22 July 2008

The Power of Local Women's Organizations

Today will be my maiden post about organizations that are part of the growing women's empowerment movement that are working towards helping the world's poor. I want this blog to become a knowledge center for audiences to learn more about how they can take action and make a difference in their hometown. It is amazing to me how many organizations are out there working to create positive change. Now this blog can connect all these groups and direct people to how to get involved.

The first organization I am featuring is called Women's Empowerment International based in San Diego. Founders Win Cox and Leigh Fenly started their organization in December 2003 to provide microcredit loans to women in Sonora, Mexico, just south of their hometown. They began the group with the core values of maintaining communication with the women they assisted and keep the lowest absolute overhead as possible. As they embarked on creating this organization, many people felt they could not stay true to these values. As of today, they have proudly succeeded in not spending any donated money on overhead while never losing contact with someone they have helped start a business.

The started the group with 35 close friends and in five years have a total membership of 550 people. To start a business in Sonora, they need $96 and all of that money goes directly to the individual since WEI is a an all volunteer organization. Win Cox said, "We quickly learned that empowerment was a two-way street. When I started, I felt we would be empowering women in Mexico, but when you visit these women there is a feeling of community and pride you receive in return." This really struck me as a powerful comment in our conversation. It described the exact emotion I hoped the film would achieve for viewers. I wanted audiences to not only experience the power of these women, but to actually take away power from watching them fight throughout the film for their communities.

Women's Empowerment International has expanded recently to helping women in Honduras and Benin. Leigh explained that they choose these countries after an exhaustive search of over 3000 countries. They hope to help the indigenous people of Honduras fight malnutrition and high mortality rates. In Benin, they are working to set-up banks to fund hunger projects that are the epicenters of local villages.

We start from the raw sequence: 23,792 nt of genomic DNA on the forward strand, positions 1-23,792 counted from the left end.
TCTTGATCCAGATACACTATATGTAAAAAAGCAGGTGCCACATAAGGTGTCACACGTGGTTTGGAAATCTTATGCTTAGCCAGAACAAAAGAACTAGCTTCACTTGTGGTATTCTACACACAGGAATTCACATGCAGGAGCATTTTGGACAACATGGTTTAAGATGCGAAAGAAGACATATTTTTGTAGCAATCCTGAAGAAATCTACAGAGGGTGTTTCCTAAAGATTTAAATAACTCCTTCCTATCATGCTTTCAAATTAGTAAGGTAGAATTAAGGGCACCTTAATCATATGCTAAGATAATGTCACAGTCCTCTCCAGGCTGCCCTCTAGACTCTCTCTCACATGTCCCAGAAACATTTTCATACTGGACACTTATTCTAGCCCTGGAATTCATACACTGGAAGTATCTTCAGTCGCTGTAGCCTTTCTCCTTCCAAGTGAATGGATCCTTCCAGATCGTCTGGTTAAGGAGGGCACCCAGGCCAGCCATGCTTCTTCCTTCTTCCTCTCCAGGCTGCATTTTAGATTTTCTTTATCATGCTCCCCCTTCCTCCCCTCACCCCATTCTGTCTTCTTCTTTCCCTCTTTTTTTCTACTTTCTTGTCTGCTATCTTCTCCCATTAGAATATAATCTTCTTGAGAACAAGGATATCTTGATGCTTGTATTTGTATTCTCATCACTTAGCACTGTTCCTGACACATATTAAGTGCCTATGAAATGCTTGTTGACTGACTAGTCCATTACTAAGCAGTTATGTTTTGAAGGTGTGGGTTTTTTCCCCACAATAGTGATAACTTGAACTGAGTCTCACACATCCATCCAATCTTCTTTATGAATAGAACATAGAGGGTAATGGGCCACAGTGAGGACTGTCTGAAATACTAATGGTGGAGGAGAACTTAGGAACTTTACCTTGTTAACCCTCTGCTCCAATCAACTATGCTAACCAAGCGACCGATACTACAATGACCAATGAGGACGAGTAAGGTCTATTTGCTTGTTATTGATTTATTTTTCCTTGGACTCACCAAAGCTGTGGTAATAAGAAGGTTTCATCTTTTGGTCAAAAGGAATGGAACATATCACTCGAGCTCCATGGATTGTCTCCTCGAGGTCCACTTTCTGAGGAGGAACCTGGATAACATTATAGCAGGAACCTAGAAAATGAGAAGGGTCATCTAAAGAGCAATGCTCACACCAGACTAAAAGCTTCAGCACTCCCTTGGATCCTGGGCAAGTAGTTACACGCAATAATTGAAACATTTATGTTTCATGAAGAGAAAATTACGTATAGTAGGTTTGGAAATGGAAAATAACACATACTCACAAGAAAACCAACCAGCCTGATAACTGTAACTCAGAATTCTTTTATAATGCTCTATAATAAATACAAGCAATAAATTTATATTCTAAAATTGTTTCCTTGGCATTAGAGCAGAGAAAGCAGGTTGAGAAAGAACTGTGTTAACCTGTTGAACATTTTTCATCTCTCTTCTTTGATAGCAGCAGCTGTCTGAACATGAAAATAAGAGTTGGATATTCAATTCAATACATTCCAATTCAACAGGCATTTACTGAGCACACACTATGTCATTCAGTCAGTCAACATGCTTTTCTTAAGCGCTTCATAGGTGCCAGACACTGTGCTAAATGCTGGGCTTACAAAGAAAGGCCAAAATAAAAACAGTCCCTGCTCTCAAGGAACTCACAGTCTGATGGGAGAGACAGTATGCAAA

Additionally, WEI has been helping out in San Diego. Two years ago they started the WE Center for STAR (Support, Training, and Assistance to Refugees) and have help 57 women start local businesses. This is obviously a tremendous success and I was very impressed. I asked how they did it and Leigh said it best, "A little money can do big things. Many people believe only rich people are philanthropists, but if you don’t buy that pair of shoes one week then you can provide a loan for someone to change their lives."

In the future, they hope to expand the countries they reach and support. Much like we discuss in the film, they felt it was important to stress how women make sure their financial success directly benefits their children's health, education, and overall well-being. They see communities benefiting from these loans as they create an unbreakable bond and strength amongst the women in the area. When asked why empowering women has such benefits in turning around people's lives, they felt women in these areas are far less damaged due to the effects of poverty, and at the end of the day, they have the moxie to build and grow their families and community.

If you are in the San Diego area contact them at (858) 486-6466 and become part of the solution.